### Skapa referens, olika format (klipp och klistra)

**Harvard**

Claesson, J. (2012) *HOT-DISC METHOD APPLIED TO AN INSULATION COATED WITH A THIN, HIGHLY CONDUCTIVE LAYER. MATHEMATICAL REPORT*. Göteborg : Chalmers University of Technology

** BibTeX **

@techreport{

Claesson2012,

author={Claesson, Johan},

title={HOT-DISC METHOD APPLIED TO AN INSULATION COATED WITH A THIN, HIGHLY CONDUCTIVE LAYER. MATHEMATICAL REPORT},

abstract={The paper “Transient plane source techniques for thermal conductivity and thermal diffusivity measurements of solid materials” by Silas E. Gustafsson, 1991, presents the following method to measure thermal conductivity. A small, thin circular disc is placed in the center between two slabs of the studied material. The disc is heated electrically. The mean temperature over the disc area is measured as function of time. The thermal conductivity and thermal diffusivity is determined by fitting an analytical solution to the measured temperature curve.
The analytical solution for a constant heat source in a circular thin plate imbedded in an infinite surrounding volume of the material is presented by Gustafsson in the paper and preceding publications in the reference list of the paper. In the first part of this study, this analytical solution is derived in a different way that gives somewhat more concise formulas, which require less computer time.
The hot-disc method has been used by P. Johansson et al. to determine the thermal conductivity of vacuum insulation panels. A complication is that the panel is coved by a layer of aluminum coating. The coating is quite thin but the thermal conductivity of the coating is up to 1000 times larger than that of the vacuum insulation panel. The heat flow along the coating cannot be neglected. The second part of this study deals with this more complicated transient thermal problem.
An analytical solution in the more complicated case is presented in full detail. An explicit formula for the Laplace transform is derived. The solution in the time domain is obtained from an inversion integral in the complex plane. The two solutions are studied in detail in six appended
},

publisher={Chalmers University of Technology},

place={Göteborg},

year={2012},

keywords={Hot-disc method. Thermal insulation coated with highly conductive layer. Analytical solution.},

note={77},

}

** RefWorks **

RT Report

SR Print

ID 168217

A1 Claesson, Johan

T1 HOT-DISC METHOD APPLIED TO AN INSULATION COATED WITH A THIN, HIGHLY CONDUCTIVE LAYER. MATHEMATICAL REPORT

YR 2012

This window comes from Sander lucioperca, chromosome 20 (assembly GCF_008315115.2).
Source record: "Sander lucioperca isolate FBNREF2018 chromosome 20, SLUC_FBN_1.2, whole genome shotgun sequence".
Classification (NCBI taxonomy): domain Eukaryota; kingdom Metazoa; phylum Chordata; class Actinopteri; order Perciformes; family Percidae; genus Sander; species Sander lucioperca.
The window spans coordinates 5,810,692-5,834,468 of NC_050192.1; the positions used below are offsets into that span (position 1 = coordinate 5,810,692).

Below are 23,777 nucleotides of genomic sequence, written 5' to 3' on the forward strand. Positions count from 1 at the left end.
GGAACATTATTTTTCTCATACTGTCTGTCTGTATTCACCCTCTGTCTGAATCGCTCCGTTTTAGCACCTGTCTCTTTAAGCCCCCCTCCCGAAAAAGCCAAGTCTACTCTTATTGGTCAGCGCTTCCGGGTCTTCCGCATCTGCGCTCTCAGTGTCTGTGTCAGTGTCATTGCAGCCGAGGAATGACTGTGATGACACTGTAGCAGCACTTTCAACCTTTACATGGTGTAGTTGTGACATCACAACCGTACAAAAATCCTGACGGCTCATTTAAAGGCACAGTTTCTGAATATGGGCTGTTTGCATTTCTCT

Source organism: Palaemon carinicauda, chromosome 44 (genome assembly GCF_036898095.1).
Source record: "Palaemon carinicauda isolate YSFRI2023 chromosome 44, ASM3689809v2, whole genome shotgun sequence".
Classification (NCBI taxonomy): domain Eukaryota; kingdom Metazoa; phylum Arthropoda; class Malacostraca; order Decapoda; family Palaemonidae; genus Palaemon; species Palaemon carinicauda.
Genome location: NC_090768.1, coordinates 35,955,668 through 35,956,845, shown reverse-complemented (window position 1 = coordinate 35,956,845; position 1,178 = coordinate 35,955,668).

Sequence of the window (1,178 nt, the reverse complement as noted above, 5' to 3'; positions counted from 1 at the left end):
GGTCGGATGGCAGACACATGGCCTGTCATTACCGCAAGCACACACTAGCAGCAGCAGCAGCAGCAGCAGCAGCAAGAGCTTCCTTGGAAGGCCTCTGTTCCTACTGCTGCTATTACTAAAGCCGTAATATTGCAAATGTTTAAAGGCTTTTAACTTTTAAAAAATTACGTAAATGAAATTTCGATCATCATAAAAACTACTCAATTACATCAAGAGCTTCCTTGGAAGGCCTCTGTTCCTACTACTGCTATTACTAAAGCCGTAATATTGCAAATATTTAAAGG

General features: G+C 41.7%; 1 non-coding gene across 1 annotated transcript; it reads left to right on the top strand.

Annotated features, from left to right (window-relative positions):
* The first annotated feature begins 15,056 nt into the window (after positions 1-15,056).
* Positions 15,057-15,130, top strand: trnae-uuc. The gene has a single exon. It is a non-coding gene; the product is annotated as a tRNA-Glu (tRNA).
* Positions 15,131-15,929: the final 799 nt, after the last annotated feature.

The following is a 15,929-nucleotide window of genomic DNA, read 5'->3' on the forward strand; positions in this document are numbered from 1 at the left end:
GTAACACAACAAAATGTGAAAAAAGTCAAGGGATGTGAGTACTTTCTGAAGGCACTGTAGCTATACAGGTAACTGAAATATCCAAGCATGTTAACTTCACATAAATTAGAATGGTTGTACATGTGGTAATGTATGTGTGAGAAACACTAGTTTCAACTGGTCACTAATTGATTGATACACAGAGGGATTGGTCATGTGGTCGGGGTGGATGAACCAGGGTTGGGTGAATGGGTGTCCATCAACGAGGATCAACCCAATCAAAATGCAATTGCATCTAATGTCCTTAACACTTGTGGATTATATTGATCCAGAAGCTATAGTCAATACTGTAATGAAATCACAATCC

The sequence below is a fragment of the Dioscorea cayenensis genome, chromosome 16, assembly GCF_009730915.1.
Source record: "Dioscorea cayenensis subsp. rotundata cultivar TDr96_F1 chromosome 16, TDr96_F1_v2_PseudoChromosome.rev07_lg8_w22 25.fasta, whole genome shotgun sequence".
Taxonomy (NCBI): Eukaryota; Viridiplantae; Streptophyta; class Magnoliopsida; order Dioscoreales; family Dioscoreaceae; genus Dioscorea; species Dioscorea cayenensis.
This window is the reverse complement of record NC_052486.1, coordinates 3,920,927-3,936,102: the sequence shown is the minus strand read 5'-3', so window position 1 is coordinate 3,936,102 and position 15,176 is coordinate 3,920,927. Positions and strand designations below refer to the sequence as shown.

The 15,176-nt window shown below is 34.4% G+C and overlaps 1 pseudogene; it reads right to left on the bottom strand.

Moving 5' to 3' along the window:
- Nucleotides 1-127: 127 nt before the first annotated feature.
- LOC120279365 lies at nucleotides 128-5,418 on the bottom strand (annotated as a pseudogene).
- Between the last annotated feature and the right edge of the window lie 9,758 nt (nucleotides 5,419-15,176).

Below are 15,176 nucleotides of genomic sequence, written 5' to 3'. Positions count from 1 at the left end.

AB The paper “Transient plane source techniques for thermal conductivity and thermal diffusivity measurements of solid materials” by Silas E. Gustafsson, 1991, presents the following method to measure thermal conductivity. A small, thin circular disc is placed in the center between two slabs of the studied material. The disc is heated electrically. The mean temperature over the disc area is measured as function of time. The thermal conductivity and thermal diffusivity is determined by fitting an analytical solution to the measured temperature curve.
The analytical solution for a constant heat source in a circular thin plate imbedded in an infinite surrounding volume of the material is presented by Gustafsson in the paper and preceding publications in the reference list of the paper. In the first part of this study, this analytical solution is derived in a different way that gives somewhat more concise formulas, which require less computer time.
The hot-disc method has been used by P. Johansson et al. to determine the thermal conductivity of vacuum insulation panels. A complication is that the panel is coved by a layer of aluminum coating. The coating is quite thin but the thermal conductivity of the coating is up to 1000 times larger than that of the vacuum insulation panel. The heat flow along the coating cannot be neglected. The second part of this study deals with this more complicated transient thermal problem.
An analytical solution in the more complicated case is presented in full detail. An explicit formula for the Laplace transform is derived. The solution in the time domain is obtained from an inversion integral in the complex plane. The two solutions are studied in detail in six appended

PB Chalmers University of Technology

LA eng

OL 30